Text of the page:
6. Notify magazine subscriptions, cable television and internet services to the extent applicable.
7. Notify organizations in which the deceased was a member in order to cancel membership and prevent them from becoming a creditor later.
VII. Cancel credit Cards and Notify Credit Card Companies and Credit Bureaus of the Death.
1. Notify credit cards. You should send a death certificate to each credit card company that you find. Importantly, the personal representative has a fiduciary duty to perform a diligent search of all creditors. All reasonably ascertainable creditors are entitled to actual notice of a probate (also called estate administration) so it’s important this occurs.
2. Notify credit bureaus. This may also help to minimize the risk of post-death identity theft, which, believe it or not, occurs more frequently than you’d realize. The three major credit bureaus are Equifax, Experian and TransUnion.
VIII. Meet with a Certified Public Accountant (CPA).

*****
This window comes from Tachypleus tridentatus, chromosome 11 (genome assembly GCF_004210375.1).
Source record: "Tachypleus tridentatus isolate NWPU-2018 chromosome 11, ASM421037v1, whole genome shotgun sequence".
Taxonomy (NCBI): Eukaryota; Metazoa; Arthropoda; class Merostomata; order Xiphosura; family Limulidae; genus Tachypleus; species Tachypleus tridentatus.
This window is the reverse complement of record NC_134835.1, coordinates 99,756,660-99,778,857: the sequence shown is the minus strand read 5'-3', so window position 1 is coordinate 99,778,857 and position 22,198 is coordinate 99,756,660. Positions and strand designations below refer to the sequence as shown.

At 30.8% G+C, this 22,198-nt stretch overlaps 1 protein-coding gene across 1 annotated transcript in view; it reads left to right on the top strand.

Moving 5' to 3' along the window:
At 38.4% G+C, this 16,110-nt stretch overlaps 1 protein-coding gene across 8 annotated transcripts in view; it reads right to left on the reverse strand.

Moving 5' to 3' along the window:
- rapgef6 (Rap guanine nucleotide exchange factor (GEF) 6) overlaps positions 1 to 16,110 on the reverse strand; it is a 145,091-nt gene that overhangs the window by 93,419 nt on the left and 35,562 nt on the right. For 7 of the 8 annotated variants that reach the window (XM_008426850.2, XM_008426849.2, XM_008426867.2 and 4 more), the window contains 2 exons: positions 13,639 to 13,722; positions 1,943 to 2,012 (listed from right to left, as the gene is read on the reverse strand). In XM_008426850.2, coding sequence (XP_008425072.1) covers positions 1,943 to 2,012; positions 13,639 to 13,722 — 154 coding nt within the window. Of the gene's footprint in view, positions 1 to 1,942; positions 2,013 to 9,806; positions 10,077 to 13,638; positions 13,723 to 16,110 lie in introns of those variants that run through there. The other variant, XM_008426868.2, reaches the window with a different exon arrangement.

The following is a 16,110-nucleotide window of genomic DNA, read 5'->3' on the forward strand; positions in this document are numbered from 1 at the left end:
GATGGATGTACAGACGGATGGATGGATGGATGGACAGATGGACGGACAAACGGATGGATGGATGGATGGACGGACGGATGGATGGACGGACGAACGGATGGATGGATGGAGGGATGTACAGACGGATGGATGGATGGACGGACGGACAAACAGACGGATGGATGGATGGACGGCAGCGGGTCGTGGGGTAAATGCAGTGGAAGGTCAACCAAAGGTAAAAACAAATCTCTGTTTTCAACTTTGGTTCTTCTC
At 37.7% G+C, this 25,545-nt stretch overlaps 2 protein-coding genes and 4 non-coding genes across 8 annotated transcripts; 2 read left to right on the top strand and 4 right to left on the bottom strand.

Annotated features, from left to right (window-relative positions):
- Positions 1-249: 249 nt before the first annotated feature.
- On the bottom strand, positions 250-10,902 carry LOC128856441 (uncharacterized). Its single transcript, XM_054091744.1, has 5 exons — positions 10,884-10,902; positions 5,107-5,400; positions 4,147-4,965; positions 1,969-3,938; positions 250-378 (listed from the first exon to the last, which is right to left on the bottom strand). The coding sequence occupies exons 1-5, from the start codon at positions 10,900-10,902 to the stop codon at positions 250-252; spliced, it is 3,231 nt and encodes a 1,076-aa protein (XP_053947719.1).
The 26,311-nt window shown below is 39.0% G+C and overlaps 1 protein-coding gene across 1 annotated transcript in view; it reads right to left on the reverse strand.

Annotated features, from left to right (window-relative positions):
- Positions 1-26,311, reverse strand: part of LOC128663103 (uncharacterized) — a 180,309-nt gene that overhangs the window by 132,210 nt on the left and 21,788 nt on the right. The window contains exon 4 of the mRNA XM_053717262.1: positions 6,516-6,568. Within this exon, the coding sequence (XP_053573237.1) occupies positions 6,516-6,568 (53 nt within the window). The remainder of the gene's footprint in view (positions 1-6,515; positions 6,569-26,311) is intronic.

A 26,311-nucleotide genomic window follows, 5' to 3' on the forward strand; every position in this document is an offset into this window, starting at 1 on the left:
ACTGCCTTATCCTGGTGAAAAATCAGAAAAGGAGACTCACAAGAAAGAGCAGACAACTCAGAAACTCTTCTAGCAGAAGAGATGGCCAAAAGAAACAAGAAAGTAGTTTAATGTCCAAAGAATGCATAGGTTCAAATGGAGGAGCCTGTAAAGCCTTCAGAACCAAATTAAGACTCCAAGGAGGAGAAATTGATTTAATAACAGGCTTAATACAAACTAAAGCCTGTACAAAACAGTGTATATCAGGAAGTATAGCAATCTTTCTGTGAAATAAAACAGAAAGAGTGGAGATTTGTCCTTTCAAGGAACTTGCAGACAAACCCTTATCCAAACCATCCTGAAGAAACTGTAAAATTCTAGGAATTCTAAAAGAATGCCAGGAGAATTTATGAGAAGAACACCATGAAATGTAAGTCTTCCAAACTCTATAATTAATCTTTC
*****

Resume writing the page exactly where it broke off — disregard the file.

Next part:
It’s important to meet with a CPA in order to determine if it’s necessary to file a final income tax return for the deceased. If the estate is opened long enough, it may even become necessary to file income tax returns for the estate.
Similarly, if there are trusts involved, it will likely become necessary for the trust to file income tax returns as well.
Lastly, if an estate tax return form 706 is necessary, the CPA or the estate attorney will likely prepare it.
IX. Special Accommodations.
It’s important to terminate or “freeze” social media accounts and other online accounts. Some websites permit a “memorialization” feature once they receive formal notice of death of a user. Similarly, you may want to consider terminating the deceased’s email, but be careful not to delete any accounts for which you still need access for information or to authenticate other accounts.
Barry E. Haimo, Esq.
Strategic Planning With Purpose